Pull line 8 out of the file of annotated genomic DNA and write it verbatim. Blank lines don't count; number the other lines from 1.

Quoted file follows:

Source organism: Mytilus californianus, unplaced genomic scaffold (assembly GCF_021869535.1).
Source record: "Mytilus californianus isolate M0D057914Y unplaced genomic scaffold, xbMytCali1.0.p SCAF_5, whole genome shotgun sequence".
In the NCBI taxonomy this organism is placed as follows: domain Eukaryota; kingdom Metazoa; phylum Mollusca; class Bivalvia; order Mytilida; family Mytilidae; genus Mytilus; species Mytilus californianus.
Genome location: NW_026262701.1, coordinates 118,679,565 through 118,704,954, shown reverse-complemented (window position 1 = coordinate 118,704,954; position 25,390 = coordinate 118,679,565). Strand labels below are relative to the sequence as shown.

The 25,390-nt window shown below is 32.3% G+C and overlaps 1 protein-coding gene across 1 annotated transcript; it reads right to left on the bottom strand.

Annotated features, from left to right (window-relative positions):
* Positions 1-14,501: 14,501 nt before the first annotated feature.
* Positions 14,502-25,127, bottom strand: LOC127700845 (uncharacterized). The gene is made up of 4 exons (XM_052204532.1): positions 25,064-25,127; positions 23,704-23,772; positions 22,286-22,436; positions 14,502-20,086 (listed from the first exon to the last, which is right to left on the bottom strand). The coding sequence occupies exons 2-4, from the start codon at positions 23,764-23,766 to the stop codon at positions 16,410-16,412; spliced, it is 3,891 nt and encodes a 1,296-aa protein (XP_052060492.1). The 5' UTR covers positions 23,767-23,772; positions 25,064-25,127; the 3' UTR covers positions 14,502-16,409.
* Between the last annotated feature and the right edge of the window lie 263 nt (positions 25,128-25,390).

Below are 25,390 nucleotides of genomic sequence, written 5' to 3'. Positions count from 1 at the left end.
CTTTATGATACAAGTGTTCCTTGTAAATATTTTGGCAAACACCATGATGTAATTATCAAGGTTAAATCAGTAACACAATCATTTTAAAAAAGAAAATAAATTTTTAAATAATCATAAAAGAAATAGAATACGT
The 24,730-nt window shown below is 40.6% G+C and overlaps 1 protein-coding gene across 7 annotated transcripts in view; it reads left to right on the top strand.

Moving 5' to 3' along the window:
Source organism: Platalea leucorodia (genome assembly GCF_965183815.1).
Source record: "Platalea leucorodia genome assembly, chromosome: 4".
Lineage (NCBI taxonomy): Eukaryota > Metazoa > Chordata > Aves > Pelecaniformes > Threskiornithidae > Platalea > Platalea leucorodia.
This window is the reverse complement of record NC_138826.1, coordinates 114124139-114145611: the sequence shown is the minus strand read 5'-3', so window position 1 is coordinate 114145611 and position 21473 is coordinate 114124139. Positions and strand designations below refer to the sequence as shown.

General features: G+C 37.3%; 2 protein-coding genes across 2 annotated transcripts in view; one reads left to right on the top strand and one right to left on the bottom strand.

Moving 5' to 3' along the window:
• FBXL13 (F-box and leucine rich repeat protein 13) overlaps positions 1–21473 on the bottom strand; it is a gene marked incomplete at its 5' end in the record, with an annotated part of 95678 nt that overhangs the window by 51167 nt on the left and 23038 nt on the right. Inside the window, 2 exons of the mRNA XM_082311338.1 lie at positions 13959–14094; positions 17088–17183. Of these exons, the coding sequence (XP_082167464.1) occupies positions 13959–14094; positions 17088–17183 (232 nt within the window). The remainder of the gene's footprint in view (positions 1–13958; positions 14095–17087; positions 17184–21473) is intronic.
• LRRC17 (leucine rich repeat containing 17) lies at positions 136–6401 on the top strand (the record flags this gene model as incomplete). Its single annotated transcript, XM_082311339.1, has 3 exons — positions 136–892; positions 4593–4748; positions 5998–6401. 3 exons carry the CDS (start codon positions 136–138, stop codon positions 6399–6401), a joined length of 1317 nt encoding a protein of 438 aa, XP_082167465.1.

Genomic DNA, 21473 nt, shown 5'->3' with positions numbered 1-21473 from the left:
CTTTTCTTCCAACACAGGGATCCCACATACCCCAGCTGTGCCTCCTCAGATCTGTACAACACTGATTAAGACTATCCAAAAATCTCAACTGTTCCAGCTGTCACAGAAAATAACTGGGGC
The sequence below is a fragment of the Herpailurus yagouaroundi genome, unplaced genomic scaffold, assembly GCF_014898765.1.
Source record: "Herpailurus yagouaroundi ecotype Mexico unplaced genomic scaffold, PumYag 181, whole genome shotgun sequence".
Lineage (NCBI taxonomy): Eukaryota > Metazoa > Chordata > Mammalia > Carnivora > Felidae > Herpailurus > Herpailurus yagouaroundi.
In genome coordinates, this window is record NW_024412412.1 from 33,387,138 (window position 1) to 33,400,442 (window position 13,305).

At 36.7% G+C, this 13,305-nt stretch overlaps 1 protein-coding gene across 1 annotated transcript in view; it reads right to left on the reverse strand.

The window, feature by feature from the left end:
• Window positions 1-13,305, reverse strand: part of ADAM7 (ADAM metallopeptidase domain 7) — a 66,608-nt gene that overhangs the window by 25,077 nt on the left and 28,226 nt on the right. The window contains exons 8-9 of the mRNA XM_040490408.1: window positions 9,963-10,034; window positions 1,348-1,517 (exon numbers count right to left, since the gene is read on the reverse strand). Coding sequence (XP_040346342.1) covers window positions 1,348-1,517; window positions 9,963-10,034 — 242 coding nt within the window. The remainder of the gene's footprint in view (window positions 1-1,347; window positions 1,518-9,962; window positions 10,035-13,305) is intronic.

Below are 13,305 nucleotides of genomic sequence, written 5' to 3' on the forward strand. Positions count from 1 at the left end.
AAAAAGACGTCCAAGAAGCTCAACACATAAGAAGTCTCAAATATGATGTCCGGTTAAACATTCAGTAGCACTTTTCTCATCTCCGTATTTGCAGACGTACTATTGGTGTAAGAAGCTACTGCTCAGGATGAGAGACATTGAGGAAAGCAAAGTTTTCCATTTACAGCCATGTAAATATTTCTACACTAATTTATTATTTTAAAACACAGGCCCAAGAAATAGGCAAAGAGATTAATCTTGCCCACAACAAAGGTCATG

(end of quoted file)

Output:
* Positions 14,502-25,127, bottom strand: LOC127700845 (uncharacterized). The gene is made up of 4 exons (XM_052204532.1): positions 25,064-25,127; positions 23,704-23,772; positions 22,286-22,436; positions 14,502-20,086 (listed from the first exon to the last, which is right to left on the bottom strand). The coding sequence occupies exons 2-4, from the start codon at positions 23,764-23,766 to the stop codon at positions 16,410-16,412; spliced, it is 3,891 nt and encodes a 1,296-aa protein (XP_052060492.1). The 5' UTR covers positions 23,767-23,772; positions 25,064-25,127; the 3' UTR covers positions 14,502-16,409.